The Fruiting Ascomoid (MAFMMN04A) consists of 2 resin parts, while the Fellrot Ascomoid (MAFMMN04B) is a single piece resin miniature.


The Baby Basidirond (MAFMMN01) is a 3 part metal miniature.

The assembled model looks very similar to the Pathfinder Battles Purple Fungus (Maze of Death #005) which is shown on the right.

The two adult Man-eater Basidironds have many identical parts. Basidirond I (MAFMMN06A) consists of 4 metal parts and 4 resin parts, while Basidirond II (MAFMMN06B) consists of 4 metal parts and 5 resin parts. If you order from the Mortal Arrow website, I think that the catalog numbers are actually reversed for these models.

The legs on the models must have been warped, because they kept on tipping over, and needed to lean against each other like a couple of drunks to stay upright.

I had to use a blow dryer to heat up the legs and reposition them to allow the Basidironds to stand without assistance. The resin is very flexible, so it works well with heat, but you have to be careful if you drill into it because it tends to trap the bit and leads to them snapping off (I broke two drill bits trying to pin these models).

Between the two Basidironds is a Pathfinder Battles Mind Frond (Maze of Death #004), which I guess could be a toddler Basidirond.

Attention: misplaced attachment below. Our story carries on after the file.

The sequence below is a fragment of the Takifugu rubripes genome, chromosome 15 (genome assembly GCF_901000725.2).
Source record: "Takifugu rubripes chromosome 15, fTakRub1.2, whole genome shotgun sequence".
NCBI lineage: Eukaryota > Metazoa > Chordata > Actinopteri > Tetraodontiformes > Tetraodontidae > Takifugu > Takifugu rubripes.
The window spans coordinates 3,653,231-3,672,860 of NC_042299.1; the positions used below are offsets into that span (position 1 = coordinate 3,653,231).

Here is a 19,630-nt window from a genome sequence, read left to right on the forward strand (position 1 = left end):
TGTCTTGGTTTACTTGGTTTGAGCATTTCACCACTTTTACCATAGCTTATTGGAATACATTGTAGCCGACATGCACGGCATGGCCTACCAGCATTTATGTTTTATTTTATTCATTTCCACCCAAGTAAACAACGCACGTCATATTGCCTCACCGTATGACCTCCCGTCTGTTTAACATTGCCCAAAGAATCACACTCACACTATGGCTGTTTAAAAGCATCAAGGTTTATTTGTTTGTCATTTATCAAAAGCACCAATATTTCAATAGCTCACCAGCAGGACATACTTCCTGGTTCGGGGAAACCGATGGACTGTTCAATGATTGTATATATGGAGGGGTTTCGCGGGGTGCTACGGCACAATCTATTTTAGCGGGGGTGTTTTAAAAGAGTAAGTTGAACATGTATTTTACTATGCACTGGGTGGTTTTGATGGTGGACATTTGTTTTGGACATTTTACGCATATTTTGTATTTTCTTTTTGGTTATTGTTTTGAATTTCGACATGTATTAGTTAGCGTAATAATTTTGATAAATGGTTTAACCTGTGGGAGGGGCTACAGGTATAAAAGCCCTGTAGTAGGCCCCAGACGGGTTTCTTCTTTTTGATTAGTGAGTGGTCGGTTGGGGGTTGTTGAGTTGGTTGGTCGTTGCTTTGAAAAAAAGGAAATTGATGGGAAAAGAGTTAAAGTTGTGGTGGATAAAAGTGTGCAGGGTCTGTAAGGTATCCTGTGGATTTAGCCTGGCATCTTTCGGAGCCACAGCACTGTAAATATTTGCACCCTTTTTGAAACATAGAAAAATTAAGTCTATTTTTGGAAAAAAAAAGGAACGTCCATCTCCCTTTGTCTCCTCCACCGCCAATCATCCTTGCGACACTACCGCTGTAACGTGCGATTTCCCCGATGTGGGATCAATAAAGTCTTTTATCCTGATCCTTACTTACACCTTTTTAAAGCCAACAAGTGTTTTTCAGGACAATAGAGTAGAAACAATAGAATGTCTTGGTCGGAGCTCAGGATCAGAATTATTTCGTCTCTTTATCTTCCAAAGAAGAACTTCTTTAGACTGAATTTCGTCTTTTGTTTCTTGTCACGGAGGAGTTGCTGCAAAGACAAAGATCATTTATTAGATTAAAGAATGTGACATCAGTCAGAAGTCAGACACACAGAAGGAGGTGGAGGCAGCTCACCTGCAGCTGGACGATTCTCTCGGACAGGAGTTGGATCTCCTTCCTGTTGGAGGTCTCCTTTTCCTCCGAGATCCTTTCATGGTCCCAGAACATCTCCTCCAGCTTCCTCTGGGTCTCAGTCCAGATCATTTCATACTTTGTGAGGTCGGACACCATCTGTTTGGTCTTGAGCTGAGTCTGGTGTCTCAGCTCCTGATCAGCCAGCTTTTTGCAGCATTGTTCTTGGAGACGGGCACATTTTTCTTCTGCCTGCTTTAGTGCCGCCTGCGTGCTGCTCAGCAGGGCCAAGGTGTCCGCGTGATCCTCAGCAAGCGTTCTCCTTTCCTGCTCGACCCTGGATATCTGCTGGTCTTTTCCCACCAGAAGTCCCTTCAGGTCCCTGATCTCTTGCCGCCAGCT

The Phycomid set (MAFMMN05) consists of 3 resin pieces.

The human body on one of the pieces is obviously too big, so maybe I'll modify it into the corpse of a giant lizard or something.


The Ustilagor Nymph (MAFMMN02A) is a 2 piece metal miniature, while the Ustilagor Prime (MAFMMN02B) is a 3 piece metal miniature.

I don't have much to say about the miniatures, but as monsters, I wish the Ustilagors were more like cordyceps fungi instead of being psionic.

The next creatures were all independently created by Mortal Arrow.

The Carnivorous Mushroom (MAFMMN08) is a 3 piece model in gray resin.

It reminds me a lot of the carnivorous mushroom encountered in the caverns underneath Ant Hole Town (アリの穴街; Arinoanamachi) from Somali to Mori no Kami-sama (ソマリと森の神様).

The pin on the tail does not align well with the main stalk, so I had to cut it off and replace it with a metal pin.

I may modify this model to look more like the carnivorous mushroom from the anime.

The Rhyzonid Ancient One (MAFMMN09A) is an awakened Myconid, and consists of two resin parts.

The Zygom Rotguard (MAFMMN13) are described as the enforcers of Ascogenea, and consist of 3 metal parts.

I think the Rotguard would look good painted up as either a fungus or a plant.

The Living Toadstool (MAFMMN14) is (I believe) a zygom infested giant toad, and consists of 5 resin parts.

I think it might look pretty good alongside my Plague Toads.

The original focus of the Kickstarter were the Myconid Heroes (MAFMMN10A-E), and their Corrupted Myconid counterparts (MAFMMN11A-E).

I don't particularly care for the Heroes because they are too tall, and they fall into my doghouse category of mushrooms-that-wear-clothes. All of the models come in multiple parts, and require assembly.

I didn't bother gluing them together because I plan to sell them.